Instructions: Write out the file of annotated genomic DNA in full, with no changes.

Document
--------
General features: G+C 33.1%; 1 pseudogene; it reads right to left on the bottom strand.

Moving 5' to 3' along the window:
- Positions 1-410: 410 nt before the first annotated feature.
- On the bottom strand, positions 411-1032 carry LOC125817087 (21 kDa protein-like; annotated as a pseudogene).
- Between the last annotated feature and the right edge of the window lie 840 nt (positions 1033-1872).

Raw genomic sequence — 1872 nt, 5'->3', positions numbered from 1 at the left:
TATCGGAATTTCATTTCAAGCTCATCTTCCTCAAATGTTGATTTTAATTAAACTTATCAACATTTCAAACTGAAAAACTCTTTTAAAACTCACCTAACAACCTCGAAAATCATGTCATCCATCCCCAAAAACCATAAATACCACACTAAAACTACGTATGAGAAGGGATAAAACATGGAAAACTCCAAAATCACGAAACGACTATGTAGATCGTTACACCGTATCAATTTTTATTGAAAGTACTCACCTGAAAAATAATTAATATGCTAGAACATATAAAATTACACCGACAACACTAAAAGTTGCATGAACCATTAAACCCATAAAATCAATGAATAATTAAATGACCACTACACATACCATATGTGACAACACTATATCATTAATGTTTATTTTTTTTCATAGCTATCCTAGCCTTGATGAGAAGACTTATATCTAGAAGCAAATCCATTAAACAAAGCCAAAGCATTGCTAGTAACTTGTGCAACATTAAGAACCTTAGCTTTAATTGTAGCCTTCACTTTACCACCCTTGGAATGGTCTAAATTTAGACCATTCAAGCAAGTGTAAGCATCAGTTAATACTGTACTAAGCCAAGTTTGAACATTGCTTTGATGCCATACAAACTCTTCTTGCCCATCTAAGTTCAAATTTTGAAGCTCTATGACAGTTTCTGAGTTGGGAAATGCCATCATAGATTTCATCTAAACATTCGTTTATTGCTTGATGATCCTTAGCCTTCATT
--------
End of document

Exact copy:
General features: G+C 33.1%; 1 pseudogene; it reads right to left on the bottom strand.

Moving 5' to 3' along the window:
- Positions 1-410: 410 nt before the first annotated feature.
- On the bottom strand, positions 411-1032 carry LOC125817087 (21 kDa protein-like; annotated as a pseudogene).
- Between the last annotated feature and the right edge of the window lie 840 nt (positions 1033-1872).

Raw genomic sequence — 1872 nt, 5'->3', positions numbered from 1 at the left:
TATCGGAATTTCATTTCAAGCTCATCTTCCTCAAATGTTGATTTTAATTAAACTTATCAACATTTCAAACTGAAAAACTCTTTTAAAACTCACCTAACAACCTCGAAAATCATGTCATCCATCCCCAAAAACCATAAATACCACACTAAAACTACGTATGAGAAGGGATAAAACATGGAAAACTCCAAAATCACGAAACGACTATGTAGATCGTTACACCGTATCAATTTTTATTGAAAGTACTCACCTGAAAAATAATTAATATGCTAGAACATATAAAATTACACCGACAACACTAAAAGTTGCATGAACCATTAAACCCATAAAATCAATGAATAATTAAATGACCACTACACATACCATATGTGACAACACTATATCATTAATGTTTATTTTTTTTCATAGCTATCCTAGCCTTGATGAGAAGACTTATATCTAGAAGCAAATCCATTAAACAAAGCCAAAGCATTGCTAGTAACTTGTGCAACATTAAGAACCTTAGCTTTAATTGTAGCCTTCACTTTACCACCCTTGGAATGGTCTAAATTTAGACCATTCAAGCAAGTGTAAGCATCAGTTAATACTGTACTAAGCCAAGTTTGAACATTGCTTTGATGCCATACAAACTCTTCTTGCCCATCTAAGTTCAAATTTTGAAGCTCTATGACAGTTTCTGAGTTGGGAAATGCCATCATAGATTTCATCTAAACATTCGTTTATTGCTTGATGATCCTTAGCCTTCATT